The $575.755 million more of tax exempts were won by Morgan Stanley with a TIC of 2.87%. The bonds were priced to yield from 2.07% with a 5% coupon in 2027 to 2.40% with a 5% coupon in 2030. A term bond in 2033 was priced to yield 2.59% with a 5% coupon.
The $255 million of taxable were won by Jefferies with a TIC of 0.89%. The bonds were priced to yield from 0.80% with a 0.85% coupon in 2017 to 0.90% with a 1.05% coupon in 2018. All three deals are rated Aa3 by Moody's, AA-minus by S&P and Fitch Ratings.
Wake County N.C., sold $162.215 million of GO refunding bonds, which were won by Wells with a TIC of 1.38%. The bonds were priced to yield from 0.73% with a 5% coupon in 2017 to 1.00% with a 5% coupon in 2020. The bonds were also priced to yield from 1.20% with a 5% coupon in 2022 to 1.67% with a 5% coupon in 2026. The deal is rated triple-A by Moody's, S&P and Fitch.
The Suffolk County Water Authority sold two separate sales totaling $174.775 million of water system revenue bonds. The bigger sale for $118.335 million was won by Wells Fargo with a TIC of 3.41%. The $56.44 million was won by BAML with a TIC of 2.72%. The deals are rated triple-A by both S&P and Fitch.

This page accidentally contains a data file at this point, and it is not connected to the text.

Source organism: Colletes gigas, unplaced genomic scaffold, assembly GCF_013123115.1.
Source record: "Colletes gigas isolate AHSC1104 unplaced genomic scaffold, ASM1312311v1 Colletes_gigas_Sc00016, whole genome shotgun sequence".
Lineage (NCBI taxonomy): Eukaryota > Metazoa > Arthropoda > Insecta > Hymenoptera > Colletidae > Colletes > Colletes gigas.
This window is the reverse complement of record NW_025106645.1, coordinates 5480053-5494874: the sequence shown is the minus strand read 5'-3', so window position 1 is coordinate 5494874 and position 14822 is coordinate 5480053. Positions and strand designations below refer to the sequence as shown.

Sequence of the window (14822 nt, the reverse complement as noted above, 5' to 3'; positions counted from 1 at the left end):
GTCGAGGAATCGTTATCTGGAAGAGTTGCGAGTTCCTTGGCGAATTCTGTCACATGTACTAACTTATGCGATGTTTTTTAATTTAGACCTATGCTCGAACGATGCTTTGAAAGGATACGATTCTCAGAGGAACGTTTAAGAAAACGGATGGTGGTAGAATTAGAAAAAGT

"The muni primary calendar still seemed to hinder secondary trading causing the MMD curve to remain unchanged. Negotiated deals still offered impressive concessions while competitive deals saw firm bids," said Randy Smolik, MMD's senior market analyst.
The yield on the 10-year benchmark muni general obligation was steady at 1.73% from Monday, while the yield on the 30-year was unchanged at 2.56%, according to a final read of Municipal Market Data's triple-A scale.
U.S. Treasuries were slightly stronger at the close on Tuesday. The yield on the two-year Treasury fell to 0.80% from 0.81% on Monday, the 10-year Treasury yield was lower to 1.75% from 1.76% and the yield on the 30-year Treasury bond decreased to 2.51% from 2.52%.